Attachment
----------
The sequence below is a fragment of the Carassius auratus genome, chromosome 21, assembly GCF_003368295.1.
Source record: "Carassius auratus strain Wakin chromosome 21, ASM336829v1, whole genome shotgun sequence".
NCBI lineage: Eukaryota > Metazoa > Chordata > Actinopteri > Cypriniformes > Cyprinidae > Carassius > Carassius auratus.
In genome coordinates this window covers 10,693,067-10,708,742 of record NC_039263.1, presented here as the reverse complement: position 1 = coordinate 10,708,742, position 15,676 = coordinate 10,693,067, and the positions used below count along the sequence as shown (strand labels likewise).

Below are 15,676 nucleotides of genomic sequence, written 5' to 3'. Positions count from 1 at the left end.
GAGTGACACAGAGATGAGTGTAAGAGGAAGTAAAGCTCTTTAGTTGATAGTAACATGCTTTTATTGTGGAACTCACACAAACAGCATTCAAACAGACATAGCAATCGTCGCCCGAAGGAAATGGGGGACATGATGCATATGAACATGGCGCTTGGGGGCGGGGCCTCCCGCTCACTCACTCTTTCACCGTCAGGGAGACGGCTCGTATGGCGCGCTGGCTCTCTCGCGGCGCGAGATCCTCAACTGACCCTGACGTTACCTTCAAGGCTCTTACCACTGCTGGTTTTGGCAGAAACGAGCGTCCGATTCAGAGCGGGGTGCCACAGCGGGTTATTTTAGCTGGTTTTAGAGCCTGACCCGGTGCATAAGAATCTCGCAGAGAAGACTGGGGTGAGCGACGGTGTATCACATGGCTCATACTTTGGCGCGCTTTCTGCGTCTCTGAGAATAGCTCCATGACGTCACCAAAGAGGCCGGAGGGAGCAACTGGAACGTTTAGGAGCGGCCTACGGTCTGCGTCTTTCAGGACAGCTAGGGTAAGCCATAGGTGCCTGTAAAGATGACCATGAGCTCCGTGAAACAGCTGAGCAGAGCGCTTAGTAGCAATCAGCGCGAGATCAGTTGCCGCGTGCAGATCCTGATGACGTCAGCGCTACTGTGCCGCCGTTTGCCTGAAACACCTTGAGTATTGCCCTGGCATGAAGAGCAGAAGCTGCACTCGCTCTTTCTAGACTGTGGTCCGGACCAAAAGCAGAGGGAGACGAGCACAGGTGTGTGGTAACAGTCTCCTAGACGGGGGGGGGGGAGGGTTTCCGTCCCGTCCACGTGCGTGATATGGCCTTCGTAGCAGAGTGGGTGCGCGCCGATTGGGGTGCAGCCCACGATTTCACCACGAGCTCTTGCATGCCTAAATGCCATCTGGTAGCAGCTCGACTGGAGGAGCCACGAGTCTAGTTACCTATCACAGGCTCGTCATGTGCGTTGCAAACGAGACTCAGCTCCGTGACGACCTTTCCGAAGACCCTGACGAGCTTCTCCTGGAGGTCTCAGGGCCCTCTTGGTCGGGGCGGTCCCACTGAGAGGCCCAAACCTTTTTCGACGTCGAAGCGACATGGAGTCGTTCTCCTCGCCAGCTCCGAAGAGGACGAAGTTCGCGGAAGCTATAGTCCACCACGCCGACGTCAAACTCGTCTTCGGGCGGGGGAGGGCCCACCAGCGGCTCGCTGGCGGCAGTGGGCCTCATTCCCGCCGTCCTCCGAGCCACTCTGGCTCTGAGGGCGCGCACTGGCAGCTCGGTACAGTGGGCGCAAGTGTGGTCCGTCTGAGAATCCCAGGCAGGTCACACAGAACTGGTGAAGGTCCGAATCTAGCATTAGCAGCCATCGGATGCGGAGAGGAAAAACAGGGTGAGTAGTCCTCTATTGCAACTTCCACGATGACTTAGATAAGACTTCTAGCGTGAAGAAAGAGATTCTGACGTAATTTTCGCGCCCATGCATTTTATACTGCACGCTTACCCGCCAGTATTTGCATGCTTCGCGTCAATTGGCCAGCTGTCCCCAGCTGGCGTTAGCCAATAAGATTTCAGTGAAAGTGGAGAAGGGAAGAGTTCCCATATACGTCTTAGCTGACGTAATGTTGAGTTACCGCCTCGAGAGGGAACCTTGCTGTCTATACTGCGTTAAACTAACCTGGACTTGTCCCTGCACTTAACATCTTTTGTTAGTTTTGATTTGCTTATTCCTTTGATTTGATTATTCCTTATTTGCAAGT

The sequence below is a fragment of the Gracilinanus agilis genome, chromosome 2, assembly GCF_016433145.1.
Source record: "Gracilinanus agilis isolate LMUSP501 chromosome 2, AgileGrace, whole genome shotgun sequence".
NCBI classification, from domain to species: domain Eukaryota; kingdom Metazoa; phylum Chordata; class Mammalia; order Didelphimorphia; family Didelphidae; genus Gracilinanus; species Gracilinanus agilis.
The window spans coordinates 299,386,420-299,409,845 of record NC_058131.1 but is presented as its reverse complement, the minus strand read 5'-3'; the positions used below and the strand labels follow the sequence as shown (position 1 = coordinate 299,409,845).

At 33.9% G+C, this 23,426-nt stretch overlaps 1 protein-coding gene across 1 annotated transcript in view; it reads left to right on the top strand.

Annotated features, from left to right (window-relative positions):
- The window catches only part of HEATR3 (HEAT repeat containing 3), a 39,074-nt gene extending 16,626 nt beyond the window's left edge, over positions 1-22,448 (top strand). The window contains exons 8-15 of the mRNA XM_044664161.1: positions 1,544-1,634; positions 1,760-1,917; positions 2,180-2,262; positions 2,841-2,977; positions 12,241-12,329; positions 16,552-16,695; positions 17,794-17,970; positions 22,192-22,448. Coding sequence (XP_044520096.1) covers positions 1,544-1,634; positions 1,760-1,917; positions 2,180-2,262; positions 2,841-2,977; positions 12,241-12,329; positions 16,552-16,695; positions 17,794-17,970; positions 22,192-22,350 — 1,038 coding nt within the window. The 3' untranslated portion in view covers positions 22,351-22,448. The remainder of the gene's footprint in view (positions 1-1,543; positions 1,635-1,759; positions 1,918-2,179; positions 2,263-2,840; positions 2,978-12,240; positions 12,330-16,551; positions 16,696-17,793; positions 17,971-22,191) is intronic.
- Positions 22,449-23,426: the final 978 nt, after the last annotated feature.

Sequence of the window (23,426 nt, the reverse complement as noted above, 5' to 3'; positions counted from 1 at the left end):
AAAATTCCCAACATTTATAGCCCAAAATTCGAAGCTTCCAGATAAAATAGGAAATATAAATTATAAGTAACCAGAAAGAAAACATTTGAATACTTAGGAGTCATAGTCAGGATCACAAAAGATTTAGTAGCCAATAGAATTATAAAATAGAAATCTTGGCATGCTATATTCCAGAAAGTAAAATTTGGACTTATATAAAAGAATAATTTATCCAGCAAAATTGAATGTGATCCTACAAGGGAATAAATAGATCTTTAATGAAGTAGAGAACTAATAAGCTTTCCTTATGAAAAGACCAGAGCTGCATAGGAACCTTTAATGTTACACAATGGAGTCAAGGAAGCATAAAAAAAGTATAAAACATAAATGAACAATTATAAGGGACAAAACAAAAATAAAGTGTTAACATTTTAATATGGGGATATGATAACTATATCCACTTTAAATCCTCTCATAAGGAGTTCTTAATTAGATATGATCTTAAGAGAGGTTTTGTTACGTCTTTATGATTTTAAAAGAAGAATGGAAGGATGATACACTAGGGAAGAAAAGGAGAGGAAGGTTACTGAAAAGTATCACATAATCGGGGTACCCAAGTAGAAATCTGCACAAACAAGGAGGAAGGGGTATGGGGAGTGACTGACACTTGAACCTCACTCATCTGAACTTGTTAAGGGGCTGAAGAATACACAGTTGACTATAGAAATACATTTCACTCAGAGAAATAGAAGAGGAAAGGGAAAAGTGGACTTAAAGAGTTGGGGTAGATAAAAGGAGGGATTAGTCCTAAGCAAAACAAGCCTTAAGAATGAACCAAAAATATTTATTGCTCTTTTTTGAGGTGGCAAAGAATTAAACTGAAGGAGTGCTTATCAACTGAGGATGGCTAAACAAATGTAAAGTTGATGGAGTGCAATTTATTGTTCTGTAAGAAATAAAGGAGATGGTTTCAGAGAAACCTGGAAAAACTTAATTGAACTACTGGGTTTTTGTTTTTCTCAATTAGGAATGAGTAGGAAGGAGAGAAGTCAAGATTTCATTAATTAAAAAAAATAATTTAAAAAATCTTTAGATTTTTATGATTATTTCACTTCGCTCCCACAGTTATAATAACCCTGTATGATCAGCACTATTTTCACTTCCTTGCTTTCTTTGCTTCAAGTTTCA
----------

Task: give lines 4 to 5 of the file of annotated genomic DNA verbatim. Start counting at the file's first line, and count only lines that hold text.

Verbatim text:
In genome coordinates this window covers 10,693,067-10,708,742 of record NC_039263.1, presented here as the reverse complement: position 1 = coordinate 10,708,742, position 15,676 = coordinate 10,693,067, and the positions used below count along the sequence as shown (strand labels likewise).

Below are 15,676 nucleotides of genomic sequence, written 5' to 3'. Positions count from 1 at the left end.